Generally direct marketing (such as telemarketing and advertising via email, SMS or post) is covered by the Privacy Act. This means that when organisations want to direct market their customers they have to comply with the National Privacy Principles or 'NPPs'.
There are a few other requirements for organisations when they direct market. To find out more see our NPP Guidelines.
How do I stop telemarketers calling me?
If you do not wish to receive phone calls from telemarketers, you can put yourself on the Government's Do Not Call Register.
Telemarketers must not make calls to numbers listed on the register, unless you are an existing customer. However, some organisations operating in the public interest, such as charities, are exempt from this and therefore may still be able to make calls to numbers listed on the Do Not Call Register.
See our Do Not Call Register page for how to register, and other information. Please note that the Australian Communications and Media Authority operates this register, not the Office of the Privacy Commissioner.
Can I ask a business to stop sending me junk mail?
Yes, although it depends upon the business, and how the business collected your personal information.
If a business is covered by the Privacy Act it will usually be required to stop sending you junk mail if you ask. However, if the business originally collected your information solely for direct marketing purposes it is not required to stop marketing you.
If it is a small business, they are normally not covered by the Privacy Act and do not have an obligation to stop. However, some small businesses have voluntarily opted to be covered by the Act and they would need to stop sending you unsolicited mail if you ask it to. Further information on the 'Opt-in' register is available at www.privacy.gov.au/business/small/opting.
How do I stop spam?
You have a few options when it comes to dealing with spam. Whatever you do, don't reply to spam - this can make the situation worse. Some spammers go to a lot of trouble to try to make a spam email look like it is from a legitimate source - if in any doubt, delete it!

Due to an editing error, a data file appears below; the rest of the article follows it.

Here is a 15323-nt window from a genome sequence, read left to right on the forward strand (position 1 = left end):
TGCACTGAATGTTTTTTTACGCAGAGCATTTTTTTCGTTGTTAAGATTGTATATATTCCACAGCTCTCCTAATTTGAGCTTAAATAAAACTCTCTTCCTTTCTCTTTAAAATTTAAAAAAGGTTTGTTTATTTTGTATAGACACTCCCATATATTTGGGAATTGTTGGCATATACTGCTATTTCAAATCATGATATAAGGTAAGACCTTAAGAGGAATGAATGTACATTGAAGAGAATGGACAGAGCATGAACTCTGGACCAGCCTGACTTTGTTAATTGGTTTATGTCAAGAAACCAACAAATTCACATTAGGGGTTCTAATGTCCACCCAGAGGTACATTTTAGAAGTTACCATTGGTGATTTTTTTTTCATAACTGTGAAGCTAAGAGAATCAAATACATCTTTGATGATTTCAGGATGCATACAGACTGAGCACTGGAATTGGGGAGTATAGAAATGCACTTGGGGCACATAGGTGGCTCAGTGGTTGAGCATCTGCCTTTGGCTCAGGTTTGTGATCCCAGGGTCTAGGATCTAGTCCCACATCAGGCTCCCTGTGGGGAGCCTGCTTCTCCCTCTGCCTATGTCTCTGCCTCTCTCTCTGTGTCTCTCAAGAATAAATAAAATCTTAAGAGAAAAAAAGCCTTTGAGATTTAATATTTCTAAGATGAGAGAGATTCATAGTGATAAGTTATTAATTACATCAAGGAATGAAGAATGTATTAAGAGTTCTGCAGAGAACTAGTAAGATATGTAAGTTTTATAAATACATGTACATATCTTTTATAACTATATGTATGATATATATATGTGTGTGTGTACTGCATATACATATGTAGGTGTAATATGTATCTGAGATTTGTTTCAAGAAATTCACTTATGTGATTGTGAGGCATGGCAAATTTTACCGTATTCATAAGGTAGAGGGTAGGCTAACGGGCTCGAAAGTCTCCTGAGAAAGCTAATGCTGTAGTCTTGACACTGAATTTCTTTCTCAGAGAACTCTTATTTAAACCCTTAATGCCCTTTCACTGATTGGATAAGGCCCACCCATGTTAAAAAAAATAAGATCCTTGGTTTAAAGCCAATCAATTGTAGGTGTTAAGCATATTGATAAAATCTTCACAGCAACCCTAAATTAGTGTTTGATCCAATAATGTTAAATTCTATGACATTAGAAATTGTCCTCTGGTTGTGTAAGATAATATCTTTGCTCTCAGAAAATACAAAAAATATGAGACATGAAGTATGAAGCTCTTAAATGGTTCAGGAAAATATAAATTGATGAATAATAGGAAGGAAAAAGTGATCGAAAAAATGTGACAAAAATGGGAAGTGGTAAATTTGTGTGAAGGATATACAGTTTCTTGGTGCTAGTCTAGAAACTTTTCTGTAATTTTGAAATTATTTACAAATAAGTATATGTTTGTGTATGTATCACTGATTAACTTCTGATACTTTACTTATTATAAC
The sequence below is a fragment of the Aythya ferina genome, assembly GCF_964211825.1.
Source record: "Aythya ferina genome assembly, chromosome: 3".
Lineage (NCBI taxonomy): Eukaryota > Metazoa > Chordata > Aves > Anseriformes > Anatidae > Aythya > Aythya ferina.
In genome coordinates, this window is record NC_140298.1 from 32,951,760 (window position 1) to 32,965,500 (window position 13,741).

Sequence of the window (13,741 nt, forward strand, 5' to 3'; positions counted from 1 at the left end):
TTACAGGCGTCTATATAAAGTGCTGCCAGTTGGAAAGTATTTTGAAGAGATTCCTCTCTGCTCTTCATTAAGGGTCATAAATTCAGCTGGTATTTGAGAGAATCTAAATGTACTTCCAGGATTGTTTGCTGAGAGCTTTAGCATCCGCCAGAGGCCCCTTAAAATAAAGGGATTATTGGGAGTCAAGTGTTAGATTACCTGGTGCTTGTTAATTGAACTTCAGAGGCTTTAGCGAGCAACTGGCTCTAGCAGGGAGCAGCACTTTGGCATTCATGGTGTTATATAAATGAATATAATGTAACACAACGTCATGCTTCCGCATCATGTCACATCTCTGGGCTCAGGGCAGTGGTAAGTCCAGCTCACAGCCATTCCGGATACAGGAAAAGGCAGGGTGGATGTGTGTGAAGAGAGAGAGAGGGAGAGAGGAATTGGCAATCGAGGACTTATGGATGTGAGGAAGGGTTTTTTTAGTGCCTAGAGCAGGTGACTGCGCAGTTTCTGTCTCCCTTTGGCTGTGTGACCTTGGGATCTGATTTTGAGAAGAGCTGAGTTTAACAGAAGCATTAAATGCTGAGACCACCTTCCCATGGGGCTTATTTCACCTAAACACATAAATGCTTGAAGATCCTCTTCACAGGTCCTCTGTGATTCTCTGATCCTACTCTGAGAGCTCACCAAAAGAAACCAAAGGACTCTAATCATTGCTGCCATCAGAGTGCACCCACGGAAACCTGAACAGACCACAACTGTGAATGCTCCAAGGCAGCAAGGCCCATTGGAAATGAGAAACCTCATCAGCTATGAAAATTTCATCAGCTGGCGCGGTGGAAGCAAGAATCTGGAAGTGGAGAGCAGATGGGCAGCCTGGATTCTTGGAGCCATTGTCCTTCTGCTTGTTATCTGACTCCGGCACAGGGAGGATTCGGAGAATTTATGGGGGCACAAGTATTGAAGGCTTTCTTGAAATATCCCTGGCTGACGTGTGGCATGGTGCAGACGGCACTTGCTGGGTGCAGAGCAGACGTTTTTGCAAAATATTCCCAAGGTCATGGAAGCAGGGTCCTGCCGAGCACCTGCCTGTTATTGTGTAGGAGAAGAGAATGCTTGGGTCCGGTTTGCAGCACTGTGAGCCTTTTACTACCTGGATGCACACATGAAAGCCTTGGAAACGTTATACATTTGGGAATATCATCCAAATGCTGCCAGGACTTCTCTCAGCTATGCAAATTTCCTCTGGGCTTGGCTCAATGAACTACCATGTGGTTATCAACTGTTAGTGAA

If you know the business sending the message and just want to ask it to stop, it is usually best to contact it first.
You may be able to complain about the spam email you receive. See Who can I complain to about receiving spam? (below).
You may also want to consider installing a spam filter on your computer.
Remember, many spam messages can invite a reply just to test whether your email address is 'live'. If you respond to the message, this could mean more spam being sent to you. If you're not sure whether a message is spam from an illegitimate source, the best thing to do is delete the message.
Who can I complain to about receiving spam?
Spam email is mostly regulated by the Spam Act, which is administered by the Australian Communications and Media Authority (ACMA). If you are having a problem with a spammer and you think they might be based in Australia, it's possible that they are breaching the Spam Act. Information about how to make a spam complaint can be found at www.spam.acma.gov.au. This site also has useful information on the Spam Act, spam reduction, and internet security tips.
Generally, you should complain to ACMA regarding spam email however, the Privacy Commissioner may decide to handle your complaint if:
- the business breached the Privacy Act by using your personal information unlawfully to send you a message
- ACMA was not able to resolve the complaint to your satisfaction under the Spam Act.
Other places to go
- See our Frequently Asked Question on 'junk' mail.
- Got a question on spam? Chances are someone's asked it before. See our Frequently Asked Questions on spam.
- Private Sector Information Sheet 26: Interaction between the Privacy Act and the Spam Act.
- If you think an agency or organisation has misused your personal information, you can make a complaint. To find out more, see Complaints.